Eighteen community leaders completed the hybrid six-month leadership development and community immersion program run by Leadership Pasadena.
The organization strives for diversity in its recruiting to ensure that the peer learning that happens within the class spans a full spectrum of professional and personal backgrounds. This year Leadership Pasadena recruited four military veterans, four Pasadena city employees, multiple arts community members and a number of advocates for community causes such as youth services, immigration services and homeless services.
Starting in January of this year, the curriculum was run exclusively online until loosened public health restrictions allowed for in-person classes to resume in April.
“It’s remarkable how the class was able to connect despite not having met outside of Zoom. They formed a supportive and collaborative group immediately,” said Carolina Caro, leadership coach and facilitator. “It’s amazing how adaptable they were.”
Leadership Pasadena’s curriculum relies on a mix of strength-based personal leadership development, deep immersion into the industries and sectors driving greater Pasadena’s growth and development, along with a service project commitment through small group work. This year’s community impact projects tackled areas of high need stemming from the pandemic and looked ahead to areas where community engagement will be critical. Its projects span a survey designed to assess gaps in youth leadership opportunities, a habit-based learning platform to encourage parents of Madison Elementary students to access the parent portals, interviews with local senior citizens to showcase the diversity of aging needs and experiences, and a white paper proposal on how to increase community engagement and accurate representation of the community within Pasadena’s city commissions.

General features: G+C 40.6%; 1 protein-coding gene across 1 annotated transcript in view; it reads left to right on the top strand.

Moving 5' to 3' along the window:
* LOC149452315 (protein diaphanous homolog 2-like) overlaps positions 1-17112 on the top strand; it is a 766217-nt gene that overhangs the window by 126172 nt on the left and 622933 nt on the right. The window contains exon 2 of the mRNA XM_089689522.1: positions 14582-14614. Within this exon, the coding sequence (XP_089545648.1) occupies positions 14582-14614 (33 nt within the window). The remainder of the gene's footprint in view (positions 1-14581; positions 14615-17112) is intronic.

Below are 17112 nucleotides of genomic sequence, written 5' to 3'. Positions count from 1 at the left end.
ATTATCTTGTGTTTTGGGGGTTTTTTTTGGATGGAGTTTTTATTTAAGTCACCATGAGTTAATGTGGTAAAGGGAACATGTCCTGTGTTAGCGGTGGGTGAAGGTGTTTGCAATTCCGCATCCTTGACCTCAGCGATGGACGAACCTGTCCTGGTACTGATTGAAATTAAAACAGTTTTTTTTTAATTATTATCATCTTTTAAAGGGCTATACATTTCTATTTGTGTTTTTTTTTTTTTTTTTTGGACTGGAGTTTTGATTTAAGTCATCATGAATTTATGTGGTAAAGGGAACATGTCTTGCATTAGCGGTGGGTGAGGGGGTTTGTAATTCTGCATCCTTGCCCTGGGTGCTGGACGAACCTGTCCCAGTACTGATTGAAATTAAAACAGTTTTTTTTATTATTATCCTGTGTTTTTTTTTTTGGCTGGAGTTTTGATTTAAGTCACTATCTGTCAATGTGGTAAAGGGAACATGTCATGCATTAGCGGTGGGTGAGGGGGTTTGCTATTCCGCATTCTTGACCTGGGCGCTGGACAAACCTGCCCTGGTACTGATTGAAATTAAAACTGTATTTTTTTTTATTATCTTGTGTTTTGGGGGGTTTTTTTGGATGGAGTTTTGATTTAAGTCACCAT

Projects are self-guided and are shared with the broader community in a graduation event at the conclusion of the program.
“I am so glad we will be able to share the class’ work with the community it is meant to serve with an in-person graduation,” said Leadership Pasadena Executive Director Kaya Plansker. “The level of thinking and passion for topics that affect so many of the residents here is impressive.”
Leadership Pasadena also offered a free inaugural youth leadership workshop series titled “Homegrown Leaders” which focused on the post-high school graduation period of job development and professional network building. Eleven youth members between the ages of 16 and 21 participated in the rigorous May workshops, receiving a certification of being “community-informed and leadership trained.” These Homegrown Leaders were matched with mentors and given an abbreviated version of the core community leadership development curriculum to jumpstart the next step in their professional journey. Graduates from both programs received their certificates of completion in a reception July 10 at the Maxwell House.
To learn more about Leadership Pasadena, visit leadershippasadena.org or email Kaya Plansker at email@example.com.